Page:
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Beer and Baking by Jessica Mcnew - 7M ago

I can’t believe it’s the 9th annual OC Brew Ha Ha event tomorrow! I have been going since the 2nd annual event, and it’s crazy to think it’s been that long. It’s no secret it’s one of my favorite events of the year in Orange County, so I’m really excited to attend. Last year was the perfect weather for once, it’s normally sweltering hot. Here’s to hoping for another super fun event!

This year, the general tickets include:

* Unlimited tastings
* 100+ Craft & Import Beers
* Commemorative Festival Glass
* Live Entertainment
* Craft Beer Seminars by renowned industry experts
* Golden State Cigar Lounge
* Fun and Hilarious Games and Exhibitors

When: Tomorrow, Sept. 15th 2018

Where:

Lakeview Park

5305 E. Santiago Canyon Rd

Silverado, CA 92676

Time:

GENERAL ADMISSION – 1:00 p.m. to 4:00 p.m.

$45 – $55

Unlimited Beer Tastes
Commemorative Festival Glass

VIP ADMISSION – 12:00 p.m. to 4:00 p.m.

$60 – $70

Unlimited Beer Tastes
Commemorative Festival Glass
One Hour Early Entry
Access to all the OC Brew Ha Ha has to offer

Hope to see everyone there!

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My good friend Derek Bougie, former brewmaster of Newport Beach Brew Co and Brewcaipa, is now the lead brewer at Angry Horse in Montebello and invited me to attend the first of many dinners at the brewery. I was excited to visit Angry Horse as it was a first time there, and it’s always nice to see my long-time friend.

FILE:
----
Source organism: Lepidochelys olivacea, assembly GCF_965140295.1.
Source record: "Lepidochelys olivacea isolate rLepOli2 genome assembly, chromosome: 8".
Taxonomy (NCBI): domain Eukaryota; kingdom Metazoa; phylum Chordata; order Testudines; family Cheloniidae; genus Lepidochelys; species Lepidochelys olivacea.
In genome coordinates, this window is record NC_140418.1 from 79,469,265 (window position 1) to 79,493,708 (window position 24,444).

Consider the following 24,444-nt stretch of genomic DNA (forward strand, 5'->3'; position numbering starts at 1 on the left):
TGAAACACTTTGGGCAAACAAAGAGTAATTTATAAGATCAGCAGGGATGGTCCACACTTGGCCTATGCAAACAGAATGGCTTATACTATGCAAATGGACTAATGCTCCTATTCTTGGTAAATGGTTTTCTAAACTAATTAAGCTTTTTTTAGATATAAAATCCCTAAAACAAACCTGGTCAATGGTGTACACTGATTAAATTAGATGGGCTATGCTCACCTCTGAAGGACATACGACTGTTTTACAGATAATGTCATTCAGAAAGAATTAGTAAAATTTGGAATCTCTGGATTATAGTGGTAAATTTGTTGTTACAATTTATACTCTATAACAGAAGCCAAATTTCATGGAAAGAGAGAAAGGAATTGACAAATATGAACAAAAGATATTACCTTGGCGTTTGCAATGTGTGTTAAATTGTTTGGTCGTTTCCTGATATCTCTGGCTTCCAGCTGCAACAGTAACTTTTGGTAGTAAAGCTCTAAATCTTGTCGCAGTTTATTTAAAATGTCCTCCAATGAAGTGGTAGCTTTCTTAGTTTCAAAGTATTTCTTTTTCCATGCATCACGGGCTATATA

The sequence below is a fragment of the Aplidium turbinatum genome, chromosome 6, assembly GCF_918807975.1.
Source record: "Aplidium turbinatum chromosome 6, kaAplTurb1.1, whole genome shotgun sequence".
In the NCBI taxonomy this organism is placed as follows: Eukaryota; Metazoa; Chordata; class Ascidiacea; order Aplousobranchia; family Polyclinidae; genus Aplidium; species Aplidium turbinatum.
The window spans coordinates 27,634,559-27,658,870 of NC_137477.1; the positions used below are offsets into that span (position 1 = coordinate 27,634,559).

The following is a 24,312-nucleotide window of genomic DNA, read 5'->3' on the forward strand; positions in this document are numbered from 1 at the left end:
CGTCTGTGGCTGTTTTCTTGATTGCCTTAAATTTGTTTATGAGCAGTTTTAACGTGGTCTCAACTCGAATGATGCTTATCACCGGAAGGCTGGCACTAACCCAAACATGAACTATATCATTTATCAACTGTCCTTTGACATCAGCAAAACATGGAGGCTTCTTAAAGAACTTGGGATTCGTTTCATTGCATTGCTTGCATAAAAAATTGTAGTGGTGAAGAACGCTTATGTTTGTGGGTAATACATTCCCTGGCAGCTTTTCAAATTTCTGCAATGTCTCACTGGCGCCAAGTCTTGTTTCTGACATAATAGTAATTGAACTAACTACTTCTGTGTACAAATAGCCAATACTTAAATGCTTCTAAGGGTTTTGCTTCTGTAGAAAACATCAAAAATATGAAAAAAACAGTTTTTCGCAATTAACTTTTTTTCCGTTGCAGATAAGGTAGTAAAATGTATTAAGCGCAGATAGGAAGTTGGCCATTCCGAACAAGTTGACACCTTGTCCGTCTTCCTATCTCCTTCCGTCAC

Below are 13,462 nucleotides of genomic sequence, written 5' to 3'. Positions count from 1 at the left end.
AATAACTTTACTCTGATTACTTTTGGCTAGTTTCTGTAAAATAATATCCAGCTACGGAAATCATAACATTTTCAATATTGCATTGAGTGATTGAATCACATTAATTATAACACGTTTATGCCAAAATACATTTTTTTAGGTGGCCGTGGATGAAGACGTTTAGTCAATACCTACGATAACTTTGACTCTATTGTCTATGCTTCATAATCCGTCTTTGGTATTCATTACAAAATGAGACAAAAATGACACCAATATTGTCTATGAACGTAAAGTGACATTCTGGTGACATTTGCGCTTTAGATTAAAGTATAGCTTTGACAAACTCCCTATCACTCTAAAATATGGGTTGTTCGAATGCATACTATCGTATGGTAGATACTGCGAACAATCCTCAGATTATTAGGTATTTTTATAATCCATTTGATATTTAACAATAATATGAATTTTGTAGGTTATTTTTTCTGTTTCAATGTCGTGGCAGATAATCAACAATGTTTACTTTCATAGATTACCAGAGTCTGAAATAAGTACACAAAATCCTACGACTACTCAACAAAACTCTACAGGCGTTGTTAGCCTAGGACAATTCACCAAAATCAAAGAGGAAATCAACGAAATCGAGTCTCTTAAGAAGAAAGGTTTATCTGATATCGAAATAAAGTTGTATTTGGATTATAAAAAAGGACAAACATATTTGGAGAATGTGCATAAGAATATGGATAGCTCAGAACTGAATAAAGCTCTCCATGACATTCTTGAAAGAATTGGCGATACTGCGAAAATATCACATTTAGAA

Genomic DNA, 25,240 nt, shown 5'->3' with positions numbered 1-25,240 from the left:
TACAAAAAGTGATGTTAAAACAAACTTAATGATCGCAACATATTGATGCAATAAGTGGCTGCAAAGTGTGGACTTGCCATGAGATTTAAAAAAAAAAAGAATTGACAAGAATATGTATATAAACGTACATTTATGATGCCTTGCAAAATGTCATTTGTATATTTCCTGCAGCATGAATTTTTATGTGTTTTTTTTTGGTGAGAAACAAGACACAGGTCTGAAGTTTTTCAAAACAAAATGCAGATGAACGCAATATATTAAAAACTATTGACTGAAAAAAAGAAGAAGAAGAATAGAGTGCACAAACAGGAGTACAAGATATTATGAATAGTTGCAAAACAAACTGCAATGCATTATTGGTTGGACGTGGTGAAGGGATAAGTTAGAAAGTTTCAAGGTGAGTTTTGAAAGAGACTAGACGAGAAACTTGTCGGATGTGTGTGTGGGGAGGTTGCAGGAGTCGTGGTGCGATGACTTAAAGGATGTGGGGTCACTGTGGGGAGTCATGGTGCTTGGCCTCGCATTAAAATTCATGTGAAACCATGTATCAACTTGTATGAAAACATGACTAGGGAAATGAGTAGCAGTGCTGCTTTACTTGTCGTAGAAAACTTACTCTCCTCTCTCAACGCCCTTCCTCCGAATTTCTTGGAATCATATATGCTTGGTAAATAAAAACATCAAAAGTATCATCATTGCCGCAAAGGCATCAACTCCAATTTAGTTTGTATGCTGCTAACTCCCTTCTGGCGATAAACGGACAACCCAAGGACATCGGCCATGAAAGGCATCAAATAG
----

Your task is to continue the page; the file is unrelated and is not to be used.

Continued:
We were there for the dinner with Chef Jose Vazquez of East Side Eats LA catering company paired with Angry Horse beers. It was an ambitious menu considering there was no kitchen in the back of the brew house, but they somehow was able to pull things off! Some dishes were plated and others were family style, and everything was executed quickly and with professionalism.

Course 1: Lettuce and Lager

Market Lettuce, Cherry, “Lager” crema, Golden Beet, Queso Fresco, Crouton. Paired with San G Lager 6.2% ABV. It was a refreshing salad eventhough beets aren’t my favorite thing in the world. It was fresh and crisp and light, and I noted there was a hint of garlic or something umami-ish in the crutons that was really tasty.

Course 2: Some-Fin to Talk About

Hamachi Crudo, Tomatillo Vinegar, Chayote Slaw with Red AF – a tart cherry saison, 6% ABV. The fish was fresh and light in flavor and the vinegar slaw was crunchy and tasty. It had lots of nice mouthfeel, and I admit I ate it pretty quickly.

Course 3: All The Good Stuff

Stone Fruit Granita, Lemon & Mint Vinegar paired with Lil’ Peach Kettle Sour 7.4% ABV. This was a nice enough granita, I just wish it was a little bit less vinegar-forward. I think I am sensitive to vinegar as a flavor profile, because my husband said he loved his. I did love the stone fruit flavors in this.

Course 4: Pretty In Pork

Pork Tender, Piloncillo, Serrano, Charred Market Sugar Snap Peas paired with Hey Z NE Style IPA 7.1% ABV. This was my favorite dish of the night. I’ve never had such tender pork, it melted in your mouth! The snap peas were a great addition, it added the little bit of texture the soft pork needed, and there was a slight garlic undertone that fit in nicely with the theme of the meal. The family-style dish was a nice touch, I made a nice portion for myself  and poured some of the drippings over it.

Course 5:  Peaches n’ Cream

Market White Peach Tart, Cherry Cream paired with Imperial Cherry Porter 10% ABV. The tart was delicious, rich but not heavy, and the crust was hearty and had some interesting sweetness. I thought it was almond but was later told it was graham cracker. It reminded me a bit of a cake my grandma used to make called a mazariner, which is a Swedish almond tart. It had that mix of nostalgia that makes baking so special. I would also like to note it wasn’t too sweet, it had a balance to it that most people don’t understand how to do well. There’s nothing like a cloyingly sweet dessert from people who just don’t get it to appreciate a deft hand’s skillful dish.

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Beer and Baking by Jessica Mcnew - 10M ago